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Voice campaigners take aim at Peter Dutton's "alarming" misinformation

Jarred Cross -

The Uluru Statement's architects have hit back at the "alarming... level of ignorance and misinformation" demonstrated by Peter Dutton in his latest attack on the Voice to Parliament.

22 days out from the referendum, Mr Dutton claimed the Voice would be globally unmatched as a constitutional body, and would change the "fundamental democratic principle" of all Australians being equal in law, in a piece published by News Corp.

"It will confer a privilege on one set of Australians purely based on their ancestry," he wrote.

While Mr Dutton acknowledged "significant disadvantages facing many Indigenous Australians, especially those living in remote communities in the outback" he said the Voice "will not deliver the change and improvements we all desire".

"The Prime Minister is being deceptive when he says the Voice will be controlled by parliament and only advise on matters relating to Indigenous Australians,"he said.

He also attacked the intentions of those advocating for the advisory body.

"Activists are focused on using the constitutional power of a Voice to pursue an agenda driven by resentment and retribution – not the noble goals of reconciliation and improving Indigenous lives," Mr Dutton wrote,

The Uluru Dialogue responded that Mr Dutton's argument "demonstrates a level of ignorance and misinformation that is alarming in a man who is seeking to be the Prime Minister of our country".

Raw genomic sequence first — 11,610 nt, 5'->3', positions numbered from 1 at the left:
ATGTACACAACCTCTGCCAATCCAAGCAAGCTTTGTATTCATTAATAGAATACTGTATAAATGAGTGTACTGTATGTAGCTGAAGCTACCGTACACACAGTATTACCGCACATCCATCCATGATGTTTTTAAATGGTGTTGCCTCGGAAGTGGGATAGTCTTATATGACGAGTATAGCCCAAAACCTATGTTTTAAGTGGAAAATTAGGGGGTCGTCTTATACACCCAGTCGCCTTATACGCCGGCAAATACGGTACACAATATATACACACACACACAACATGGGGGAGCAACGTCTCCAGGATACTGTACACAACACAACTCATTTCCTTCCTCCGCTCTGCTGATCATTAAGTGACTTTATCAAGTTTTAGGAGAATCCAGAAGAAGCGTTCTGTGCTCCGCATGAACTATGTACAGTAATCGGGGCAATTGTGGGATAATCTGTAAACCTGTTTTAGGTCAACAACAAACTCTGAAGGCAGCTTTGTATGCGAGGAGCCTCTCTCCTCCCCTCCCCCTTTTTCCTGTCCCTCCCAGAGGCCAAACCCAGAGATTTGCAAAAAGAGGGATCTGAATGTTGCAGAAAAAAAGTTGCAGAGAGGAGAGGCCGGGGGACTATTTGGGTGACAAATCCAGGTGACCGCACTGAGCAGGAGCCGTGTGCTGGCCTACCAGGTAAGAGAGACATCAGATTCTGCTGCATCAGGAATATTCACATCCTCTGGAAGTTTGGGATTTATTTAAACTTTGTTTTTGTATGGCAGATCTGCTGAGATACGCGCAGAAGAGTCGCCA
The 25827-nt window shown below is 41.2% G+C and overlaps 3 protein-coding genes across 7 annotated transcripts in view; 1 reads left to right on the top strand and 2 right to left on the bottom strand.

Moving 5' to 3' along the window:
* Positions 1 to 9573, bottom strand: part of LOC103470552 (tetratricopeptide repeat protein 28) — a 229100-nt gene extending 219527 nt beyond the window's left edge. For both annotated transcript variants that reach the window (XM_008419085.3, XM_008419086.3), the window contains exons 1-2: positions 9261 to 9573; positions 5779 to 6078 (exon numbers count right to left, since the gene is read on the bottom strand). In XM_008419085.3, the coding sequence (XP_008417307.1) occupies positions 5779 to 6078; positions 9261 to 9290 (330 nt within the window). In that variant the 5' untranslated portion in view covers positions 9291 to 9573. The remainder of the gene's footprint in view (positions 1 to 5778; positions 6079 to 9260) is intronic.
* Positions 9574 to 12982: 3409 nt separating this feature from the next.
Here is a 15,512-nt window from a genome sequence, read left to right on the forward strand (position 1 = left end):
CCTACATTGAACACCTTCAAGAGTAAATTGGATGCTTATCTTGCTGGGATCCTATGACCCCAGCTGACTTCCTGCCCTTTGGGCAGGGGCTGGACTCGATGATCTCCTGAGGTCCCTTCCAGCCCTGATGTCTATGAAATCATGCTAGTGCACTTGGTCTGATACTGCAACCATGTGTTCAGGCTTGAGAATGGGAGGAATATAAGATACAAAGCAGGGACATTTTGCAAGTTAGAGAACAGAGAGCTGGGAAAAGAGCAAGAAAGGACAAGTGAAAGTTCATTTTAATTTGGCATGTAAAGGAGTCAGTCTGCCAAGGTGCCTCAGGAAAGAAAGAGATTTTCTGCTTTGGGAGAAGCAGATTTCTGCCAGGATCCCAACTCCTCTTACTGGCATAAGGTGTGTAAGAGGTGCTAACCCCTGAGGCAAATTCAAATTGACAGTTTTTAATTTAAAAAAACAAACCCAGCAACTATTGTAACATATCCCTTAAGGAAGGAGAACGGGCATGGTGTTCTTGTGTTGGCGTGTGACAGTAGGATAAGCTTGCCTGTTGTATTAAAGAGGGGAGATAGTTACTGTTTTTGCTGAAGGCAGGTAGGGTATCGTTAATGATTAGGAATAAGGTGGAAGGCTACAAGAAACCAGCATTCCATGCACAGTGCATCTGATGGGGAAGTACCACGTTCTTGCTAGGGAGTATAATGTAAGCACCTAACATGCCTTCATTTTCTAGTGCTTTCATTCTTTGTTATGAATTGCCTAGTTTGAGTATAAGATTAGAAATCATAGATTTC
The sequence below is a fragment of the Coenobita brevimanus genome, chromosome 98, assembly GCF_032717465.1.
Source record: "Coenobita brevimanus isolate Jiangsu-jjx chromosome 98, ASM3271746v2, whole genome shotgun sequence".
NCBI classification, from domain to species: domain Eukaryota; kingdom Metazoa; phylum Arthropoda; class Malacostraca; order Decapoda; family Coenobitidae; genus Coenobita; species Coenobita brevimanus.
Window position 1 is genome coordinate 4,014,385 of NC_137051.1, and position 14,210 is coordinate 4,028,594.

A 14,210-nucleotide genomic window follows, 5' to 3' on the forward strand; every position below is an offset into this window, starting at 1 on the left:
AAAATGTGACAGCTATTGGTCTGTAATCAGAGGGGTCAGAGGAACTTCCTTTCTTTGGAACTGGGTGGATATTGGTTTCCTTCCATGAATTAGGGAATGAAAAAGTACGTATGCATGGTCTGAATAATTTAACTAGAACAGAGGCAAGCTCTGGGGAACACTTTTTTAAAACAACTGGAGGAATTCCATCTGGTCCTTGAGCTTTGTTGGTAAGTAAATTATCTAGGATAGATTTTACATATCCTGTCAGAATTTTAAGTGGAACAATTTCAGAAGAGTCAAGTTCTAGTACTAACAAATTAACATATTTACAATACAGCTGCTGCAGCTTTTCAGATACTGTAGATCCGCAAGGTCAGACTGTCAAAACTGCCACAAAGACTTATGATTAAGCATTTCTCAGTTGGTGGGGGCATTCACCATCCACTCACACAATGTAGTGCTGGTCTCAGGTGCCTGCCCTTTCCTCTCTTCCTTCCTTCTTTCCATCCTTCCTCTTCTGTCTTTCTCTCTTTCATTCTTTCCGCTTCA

The Indigenous advocacy group reiterated that parliament will have final say over matters on which the Voice gives advice, and that there are similar structures around the world.

"The Constitution has always divided by race, to the detriment of our people. A Voice corrects this," the Uluru Dialogue noted.

"When we asked Aboriginal and Torres Strait Islander people through our Dialogues what changes they wanted to improve their lives, they were emphatic: no more Canberra bureaucracy. The Voice is supported by more than 80 per cent of First Nations Peoples precisely because it delivers what they have asked for: the ability to give direct advice to government on the matters affecting their communities."

Regarding the need for details on the structure of the Voice in advance, the Dialogue cited the High Court being constitutionally established in 1901, before the passage of the Judiciary Act two years later.

The Uluru Dialogue said that rather than the Voice being divisive, the "relentless flow of misinformation and lies" promoted by Mr Dutton and others opposed to the Voice, had caused division.

The referendum on the Voice is set for October 14.


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